author = {Robert B Scharpf and Ingo Ruczinski and Benilton Carvalho and Betty
	Doan and Aravinda Chakravarti and Rafael A Irizarry},
  title = {A multilevel model to address batch effects in copy number estimation
	using SNP arrays.},
  journal = {Biostatistics},
  year = {2011},
  volume = {12},
  pages = {33--50},
  number = {1},
  month = {Jan},
  abstract = {Submicroscopic changes in chromosomal DNA copy number dosage are common
	and have been implicated in many heritable diseases and cancers.
	Recent high-throughput technologies have a resolution that permits
	the detection of segmental changes in DNA copy number that span thousands
	of base pairs in the genome. Genomewide association studies (GWAS)
	may simultaneously screen for copy number phenotype and single nucleotide
	polymorphism (SNP) phenotype associations as part of the analytic
	strategy. However, genomewide array analyses are particularly susceptible
	to batch effects as the logistics of preparing DNA and processing
	thousands of arrays often involves multiple laboratories and technicians,
	or changes over calendar time to the reagents and laboratory equipment.
	Failure to adjust for batch effects can lead to incorrect inference
	and requires inefficient post hoc quality control procedures to exclude
	regions that are associated with batch. Our work extends previous
	model-based approaches for copy number estimation by explicitly modeling
	batch and using shrinkage to improve locus-specific estimates of
	copy number uncertainty. Key features of this approach include the
	use of biallelic genotype calls from experimental data to estimate
	batch-specific and locus-specific parameters of background and signal
	without the requirement of training data. We illustrate these ideas
	using a study of bipolar disease and a study of chromosome 21 trisomy.
	The former has batch effects that dominate much of the observed variation
	in the quantile-normalized intensities, while the latter illustrates
	the robustness of our approach to a data set in which approximately
	27\% of the samples have altered copy number. Locus-specific estimates
	of copy number can be plotted on the copy number scale to investigate
	mosaicism and guide the choice of appropriate downstream approaches
	for smoothing the copy number as a function of physical position.
	The software is open source and implemented in the R package crlmm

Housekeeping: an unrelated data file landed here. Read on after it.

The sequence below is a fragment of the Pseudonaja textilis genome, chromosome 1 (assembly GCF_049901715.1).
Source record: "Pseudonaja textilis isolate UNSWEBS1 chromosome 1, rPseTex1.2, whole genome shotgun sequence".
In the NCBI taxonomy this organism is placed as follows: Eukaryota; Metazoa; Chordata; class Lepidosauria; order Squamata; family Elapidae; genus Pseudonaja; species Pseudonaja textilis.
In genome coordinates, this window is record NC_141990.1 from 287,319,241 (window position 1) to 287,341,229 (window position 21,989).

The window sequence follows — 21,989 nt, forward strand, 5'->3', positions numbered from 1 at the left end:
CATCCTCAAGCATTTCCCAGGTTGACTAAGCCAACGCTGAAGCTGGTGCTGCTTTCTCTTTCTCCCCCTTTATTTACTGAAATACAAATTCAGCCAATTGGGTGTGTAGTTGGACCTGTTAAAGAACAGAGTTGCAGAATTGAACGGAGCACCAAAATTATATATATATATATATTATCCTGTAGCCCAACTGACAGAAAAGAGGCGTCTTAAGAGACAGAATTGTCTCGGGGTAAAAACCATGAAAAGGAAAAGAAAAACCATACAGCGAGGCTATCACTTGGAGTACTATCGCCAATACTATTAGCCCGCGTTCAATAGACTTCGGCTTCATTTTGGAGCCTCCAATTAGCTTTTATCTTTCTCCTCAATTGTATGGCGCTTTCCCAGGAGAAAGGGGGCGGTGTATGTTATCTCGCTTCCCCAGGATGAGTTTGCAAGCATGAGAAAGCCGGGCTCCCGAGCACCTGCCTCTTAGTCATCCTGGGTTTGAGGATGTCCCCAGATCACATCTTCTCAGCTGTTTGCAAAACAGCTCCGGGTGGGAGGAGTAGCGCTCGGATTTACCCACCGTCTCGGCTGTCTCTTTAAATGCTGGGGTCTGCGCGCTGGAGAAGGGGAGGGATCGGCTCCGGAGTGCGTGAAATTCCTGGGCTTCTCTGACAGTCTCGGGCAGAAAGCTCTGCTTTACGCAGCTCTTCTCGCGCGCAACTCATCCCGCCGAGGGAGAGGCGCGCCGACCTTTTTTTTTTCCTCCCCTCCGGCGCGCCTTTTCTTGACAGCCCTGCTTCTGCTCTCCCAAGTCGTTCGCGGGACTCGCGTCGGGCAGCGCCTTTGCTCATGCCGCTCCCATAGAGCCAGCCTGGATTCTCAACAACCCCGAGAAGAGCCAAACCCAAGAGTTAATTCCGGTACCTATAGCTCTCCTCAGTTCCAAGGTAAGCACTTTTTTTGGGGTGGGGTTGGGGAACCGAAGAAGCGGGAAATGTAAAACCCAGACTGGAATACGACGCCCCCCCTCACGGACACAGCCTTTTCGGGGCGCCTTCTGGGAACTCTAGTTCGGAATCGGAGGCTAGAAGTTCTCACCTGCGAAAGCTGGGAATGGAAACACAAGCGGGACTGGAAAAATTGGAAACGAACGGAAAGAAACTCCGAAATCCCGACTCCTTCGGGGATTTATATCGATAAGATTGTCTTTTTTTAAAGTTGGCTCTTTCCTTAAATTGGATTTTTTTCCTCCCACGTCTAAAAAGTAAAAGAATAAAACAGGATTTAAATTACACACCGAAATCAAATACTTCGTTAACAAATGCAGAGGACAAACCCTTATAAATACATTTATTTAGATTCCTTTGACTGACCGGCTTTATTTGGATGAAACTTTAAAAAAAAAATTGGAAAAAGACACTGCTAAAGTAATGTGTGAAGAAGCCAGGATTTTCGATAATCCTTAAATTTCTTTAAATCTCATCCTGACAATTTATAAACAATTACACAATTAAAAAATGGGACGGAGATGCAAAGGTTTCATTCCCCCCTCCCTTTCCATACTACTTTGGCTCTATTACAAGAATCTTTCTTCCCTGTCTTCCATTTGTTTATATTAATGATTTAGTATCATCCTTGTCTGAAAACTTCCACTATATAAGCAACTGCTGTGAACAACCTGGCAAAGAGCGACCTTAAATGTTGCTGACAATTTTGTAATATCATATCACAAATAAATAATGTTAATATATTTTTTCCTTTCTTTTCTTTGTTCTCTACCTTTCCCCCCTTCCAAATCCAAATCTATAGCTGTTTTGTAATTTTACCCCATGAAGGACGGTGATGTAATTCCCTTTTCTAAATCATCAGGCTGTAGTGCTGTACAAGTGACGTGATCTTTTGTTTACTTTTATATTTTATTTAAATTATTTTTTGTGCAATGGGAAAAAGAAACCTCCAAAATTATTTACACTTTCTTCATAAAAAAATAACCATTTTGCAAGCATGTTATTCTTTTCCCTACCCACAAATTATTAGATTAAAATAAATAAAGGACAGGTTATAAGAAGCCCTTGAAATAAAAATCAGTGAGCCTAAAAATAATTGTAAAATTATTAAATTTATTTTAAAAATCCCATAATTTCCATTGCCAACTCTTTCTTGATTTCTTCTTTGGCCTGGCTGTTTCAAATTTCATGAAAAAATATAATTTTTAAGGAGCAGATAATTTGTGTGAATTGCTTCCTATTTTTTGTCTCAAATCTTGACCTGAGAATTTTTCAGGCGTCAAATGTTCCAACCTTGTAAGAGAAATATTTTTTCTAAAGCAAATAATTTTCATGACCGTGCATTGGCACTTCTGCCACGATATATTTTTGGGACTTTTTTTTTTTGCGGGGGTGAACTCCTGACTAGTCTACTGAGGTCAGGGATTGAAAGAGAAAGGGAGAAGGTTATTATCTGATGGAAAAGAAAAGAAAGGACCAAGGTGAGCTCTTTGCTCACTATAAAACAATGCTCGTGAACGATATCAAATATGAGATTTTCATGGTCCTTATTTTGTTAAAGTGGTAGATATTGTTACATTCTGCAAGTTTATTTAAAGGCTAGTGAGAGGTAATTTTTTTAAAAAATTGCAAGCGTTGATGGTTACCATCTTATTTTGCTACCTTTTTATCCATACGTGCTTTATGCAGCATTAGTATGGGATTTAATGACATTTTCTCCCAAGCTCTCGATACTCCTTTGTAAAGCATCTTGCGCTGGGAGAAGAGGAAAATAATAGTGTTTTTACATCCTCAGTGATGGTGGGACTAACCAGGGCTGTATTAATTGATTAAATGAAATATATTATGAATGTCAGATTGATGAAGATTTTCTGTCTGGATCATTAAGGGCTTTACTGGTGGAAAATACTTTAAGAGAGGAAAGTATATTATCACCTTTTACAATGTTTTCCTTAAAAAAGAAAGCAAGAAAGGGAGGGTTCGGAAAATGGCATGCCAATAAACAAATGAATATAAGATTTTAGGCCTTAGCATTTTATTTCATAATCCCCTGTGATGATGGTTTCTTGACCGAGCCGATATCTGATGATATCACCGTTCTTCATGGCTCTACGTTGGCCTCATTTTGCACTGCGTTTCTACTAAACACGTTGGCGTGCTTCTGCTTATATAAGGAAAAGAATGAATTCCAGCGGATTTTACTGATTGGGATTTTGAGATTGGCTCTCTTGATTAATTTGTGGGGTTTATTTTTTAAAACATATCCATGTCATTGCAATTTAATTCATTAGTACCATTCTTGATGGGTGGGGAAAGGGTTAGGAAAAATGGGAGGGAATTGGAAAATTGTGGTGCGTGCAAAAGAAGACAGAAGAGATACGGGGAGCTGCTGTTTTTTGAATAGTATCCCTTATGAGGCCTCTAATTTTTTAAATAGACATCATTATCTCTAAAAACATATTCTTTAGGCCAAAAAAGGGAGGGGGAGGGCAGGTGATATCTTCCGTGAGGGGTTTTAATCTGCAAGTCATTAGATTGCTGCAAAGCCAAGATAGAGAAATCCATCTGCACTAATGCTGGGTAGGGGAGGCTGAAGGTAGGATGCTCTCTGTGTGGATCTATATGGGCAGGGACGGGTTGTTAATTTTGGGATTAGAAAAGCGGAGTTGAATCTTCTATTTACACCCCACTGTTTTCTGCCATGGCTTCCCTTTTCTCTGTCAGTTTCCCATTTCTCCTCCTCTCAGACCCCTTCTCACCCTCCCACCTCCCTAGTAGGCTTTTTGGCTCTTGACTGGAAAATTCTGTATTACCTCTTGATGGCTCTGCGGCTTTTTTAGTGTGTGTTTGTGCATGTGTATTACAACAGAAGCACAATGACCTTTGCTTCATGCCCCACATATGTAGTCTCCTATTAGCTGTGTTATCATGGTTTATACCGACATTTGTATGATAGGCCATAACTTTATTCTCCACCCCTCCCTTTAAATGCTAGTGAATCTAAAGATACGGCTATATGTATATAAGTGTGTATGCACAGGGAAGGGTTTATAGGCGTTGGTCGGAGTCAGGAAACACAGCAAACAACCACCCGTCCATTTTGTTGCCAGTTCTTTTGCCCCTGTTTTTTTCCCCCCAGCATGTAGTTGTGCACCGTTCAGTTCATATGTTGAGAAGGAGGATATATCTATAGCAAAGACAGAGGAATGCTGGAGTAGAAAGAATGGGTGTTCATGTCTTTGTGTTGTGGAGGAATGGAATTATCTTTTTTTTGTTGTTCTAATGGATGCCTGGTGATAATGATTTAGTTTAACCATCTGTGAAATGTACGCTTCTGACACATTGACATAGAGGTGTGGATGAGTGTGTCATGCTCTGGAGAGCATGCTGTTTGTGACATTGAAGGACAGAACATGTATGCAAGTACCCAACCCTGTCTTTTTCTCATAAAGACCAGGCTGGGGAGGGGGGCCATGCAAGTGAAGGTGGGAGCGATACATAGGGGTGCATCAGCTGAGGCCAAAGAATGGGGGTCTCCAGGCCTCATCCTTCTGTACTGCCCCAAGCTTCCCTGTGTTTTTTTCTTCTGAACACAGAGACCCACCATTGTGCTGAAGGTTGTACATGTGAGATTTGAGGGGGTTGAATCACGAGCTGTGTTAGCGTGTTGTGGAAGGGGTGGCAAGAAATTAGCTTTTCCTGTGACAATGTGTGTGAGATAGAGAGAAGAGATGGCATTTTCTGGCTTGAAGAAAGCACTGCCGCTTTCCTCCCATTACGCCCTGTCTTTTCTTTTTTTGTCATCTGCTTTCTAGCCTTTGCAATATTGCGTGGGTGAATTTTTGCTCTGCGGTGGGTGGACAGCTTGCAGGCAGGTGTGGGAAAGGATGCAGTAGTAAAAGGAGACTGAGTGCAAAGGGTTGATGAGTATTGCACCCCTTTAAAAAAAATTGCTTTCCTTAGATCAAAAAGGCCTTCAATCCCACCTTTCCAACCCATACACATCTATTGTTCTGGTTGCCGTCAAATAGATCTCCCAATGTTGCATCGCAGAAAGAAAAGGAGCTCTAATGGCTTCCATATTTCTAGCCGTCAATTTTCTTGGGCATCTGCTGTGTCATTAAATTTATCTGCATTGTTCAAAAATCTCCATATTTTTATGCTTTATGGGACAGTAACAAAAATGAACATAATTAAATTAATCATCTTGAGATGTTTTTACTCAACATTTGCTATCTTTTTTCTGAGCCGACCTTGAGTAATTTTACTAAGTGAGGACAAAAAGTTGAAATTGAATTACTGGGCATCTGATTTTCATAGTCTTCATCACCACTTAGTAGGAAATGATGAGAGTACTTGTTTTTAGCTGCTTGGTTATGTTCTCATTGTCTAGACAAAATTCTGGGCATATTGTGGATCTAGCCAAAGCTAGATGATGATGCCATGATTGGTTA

at Bioconductor (http:www.bioconductor.org).},
  doi = {10.1093/biostatistics/kxq043},
  institution = {Department of Oncology, Johns Hopkins University School of Medicine,
	Baltimore, MD 21205, USA. rscharpf@jhsph.edu},
  language = {eng},
  medline-pst = {ppublish},
  owner = {rscharpf},
  pii = {kxq043},
  pmcid = {PMC3006124},
  pmid = {20625178},
  timestamp = {2011.02.26},
  url = {http://dx.doi.org/10.1093/biostatistics/kxq043}

  author = {Benilton Carvalho and Henrik Bengtsson and Terence P Speed and Rafael
	A Irizarry},
  title = {Exploration, normalization, and genotype calls of high-density oligonucleotide
	SNP array data.},
  journal = {Biostatistics},
  year = {2007},
  volume = {8},
  pages = {485--499},
  number = {2},
  month = {Apr},
  abstract = {In most microarray technologies, a number of critical steps are required
	to convert raw intensity measurements into the data relied upon by
	data analysts, biologists, and clinicians. These data manipulations,
	referred to as preprocessing, can influence the quality of the ultimate
	measurements. In the last few years, the high-throughput measurement
	of gene expression is the most popular application of microarray
	technology. For this application, various groups have demonstrated
	that the use of modern statistical methodology can substantially
	improve accuracy and precision of the gene expression measurements,
	relative to ad hoc procedures introduced by designers and manufacturers
	of the technology. Currently, other applications of microarrays are
	becoming more and more popular. In this paper, we describe a preprocessing
	methodology for a technology designed for the identification of DNA
	sequence variants in specific genes or regions of the human genome
	that are associated with phenotypes of interest such as disease.
	In particular, we describe a methodology useful for preprocessing
	Affymetrix single-nucleotide polymorphism chips and obtaining genotype
	calls with the preprocessed data. We demonstrate how our procedure
	improves existing approaches using data from 3 relatively large studies
	including the one in which large numbers of independent calls are
	available. The proposed methods are implemented in the package oligo
	available from Bioconductor.},
  doi = {10.1093/biostatistics/kxl042},
  institution = {Department of Biostatistics, Johns Hopkins University, Baltimore,
	MD 21205, USA.},
  keywords = {Algorithms; Alleles; Data Interpretation, Statistical; Genotype; Humans;
	Oligonucleotide Array Sequence Analysis; Oligonucleotides; Polymorphism,
	Single Nucleotide},
  owner = {rscharpf},
  pii = {kxl042},
  pmid = {17189563},
  timestamp = {2008.08.07},
  url = {http://dx.doi.org/10.1093/biostatistics/kxl042}